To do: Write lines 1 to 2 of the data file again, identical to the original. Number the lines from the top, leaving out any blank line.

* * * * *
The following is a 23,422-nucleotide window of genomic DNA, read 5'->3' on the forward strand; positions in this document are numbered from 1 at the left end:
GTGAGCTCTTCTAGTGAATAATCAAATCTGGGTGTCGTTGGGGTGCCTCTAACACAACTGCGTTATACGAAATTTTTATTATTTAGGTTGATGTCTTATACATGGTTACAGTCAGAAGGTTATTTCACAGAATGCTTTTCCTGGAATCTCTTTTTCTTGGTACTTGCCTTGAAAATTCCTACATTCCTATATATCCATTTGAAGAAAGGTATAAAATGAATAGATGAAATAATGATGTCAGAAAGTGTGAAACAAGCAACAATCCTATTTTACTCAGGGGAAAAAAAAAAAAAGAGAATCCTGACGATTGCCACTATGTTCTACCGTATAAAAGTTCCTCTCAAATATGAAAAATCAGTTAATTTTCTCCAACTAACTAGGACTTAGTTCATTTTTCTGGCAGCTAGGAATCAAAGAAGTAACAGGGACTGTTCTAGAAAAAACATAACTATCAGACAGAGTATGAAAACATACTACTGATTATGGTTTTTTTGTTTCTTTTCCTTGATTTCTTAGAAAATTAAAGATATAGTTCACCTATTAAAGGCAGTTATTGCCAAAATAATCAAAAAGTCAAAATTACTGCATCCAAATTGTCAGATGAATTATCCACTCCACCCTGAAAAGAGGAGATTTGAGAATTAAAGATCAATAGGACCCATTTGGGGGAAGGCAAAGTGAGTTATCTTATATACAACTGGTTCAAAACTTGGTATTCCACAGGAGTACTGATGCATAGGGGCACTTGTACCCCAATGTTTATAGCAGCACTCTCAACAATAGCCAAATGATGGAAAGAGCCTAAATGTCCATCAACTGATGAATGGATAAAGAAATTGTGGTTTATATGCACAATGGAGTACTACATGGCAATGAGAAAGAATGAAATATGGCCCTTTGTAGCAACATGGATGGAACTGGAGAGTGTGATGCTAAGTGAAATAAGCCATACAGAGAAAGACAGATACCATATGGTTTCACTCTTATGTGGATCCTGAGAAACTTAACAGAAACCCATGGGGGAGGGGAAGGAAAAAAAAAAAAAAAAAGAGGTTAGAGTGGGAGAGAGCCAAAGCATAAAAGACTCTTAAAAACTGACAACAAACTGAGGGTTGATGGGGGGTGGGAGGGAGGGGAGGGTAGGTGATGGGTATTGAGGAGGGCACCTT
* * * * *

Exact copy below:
The following is a 23,422-nucleotide window of genomic DNA, read 5'->3' on the forward strand; positions in this document are numbered from 1 at the left end:
GTGAGCTCTTCTAGTGAATAATCAAATCTGGGTGTCGTTGGGGTGCCTCTAACACAACTGCGTTATACGAAATTTTTATTATTTAGGTTGATGTCTTATACATGGTTACAGTCAGAAGGTTATTTCACAGAATGCTTTTCCTGGAATCTCTTTTTCTTGGTACTTGCCTTGAAAATTCCTACATTCCTATATATCCATTTGAAGAAAGGTATAAAATGAATAGATGAAATAATGATGTCAGAAAGTGTGAAACAAGCAACAATCCTATTTTACTCAGGGGAAAAAAAAAAAAAGAGAATCCTGACGATTGCCACTATGTTCTACCGTATAAAAGTTCCTCTCAAATATGAAAAATCAGTTAATTTTCTCCAACTAACTAGGACTTAGTTCATTTTTCTGGCAGCTAGGAATCAAAGAAGTAACAGGGACTGTTCTAGAAAAAACATAACTATCAGACAGAGTATGAAAACATACTACTGATTATGGTTTTTTTGTTTCTTTTCCTTGATTTCTTAGAAAATTAAAGATATAGTTCACCTATTAAAGGCAGTTATTGCCAAAATAATCAAAAAGTCAAAATTACTGCATCCAAATTGTCAGATGAATTATCCACTCCACCCTGAAAAGAGGAGATTTGAGAATTAAAGATCAATAGGACCCATTTGGGGGAAGGCAAAGTGAGTTATCTTATATACAACTGGTTCAAAACTTGGTATTCCACAGGAGTACTGATGCATAGGGGCACTTGTACCCCAATGTTTATAGCAGCACTCTCAACAATAGCCAAATGATGGAAAGAGCCTAAATGTCCATCAACTGATGAATGGATAAAGAAATTGTGGTTTATATGCACAATGGAGTACTACATGGCAATGAGAAAGAATGAAATATGGCCCTTTGTAGCAACATGGATGGAACTGGAGAGTGTGATGCTAAGTGAAATAAGCCATACAGAGAAAGACAGATACCATATGGTTTCACTCTTATGTGGATCCTGAGAAACTTAACAGAAACCCATGGGGGAGGGGAAGGAAAAAAAAAAAAAAAAAGAGGTTAGAGTGGGAGAGAGCCAAAGCATAAAAGACTCTTAAAAACTGACAACAAACTGAGGGTTGATGGGGGGTGGGAGGGAGGGGAGGGTAGGTGATGGGTATTGAGGAGGGCACCTT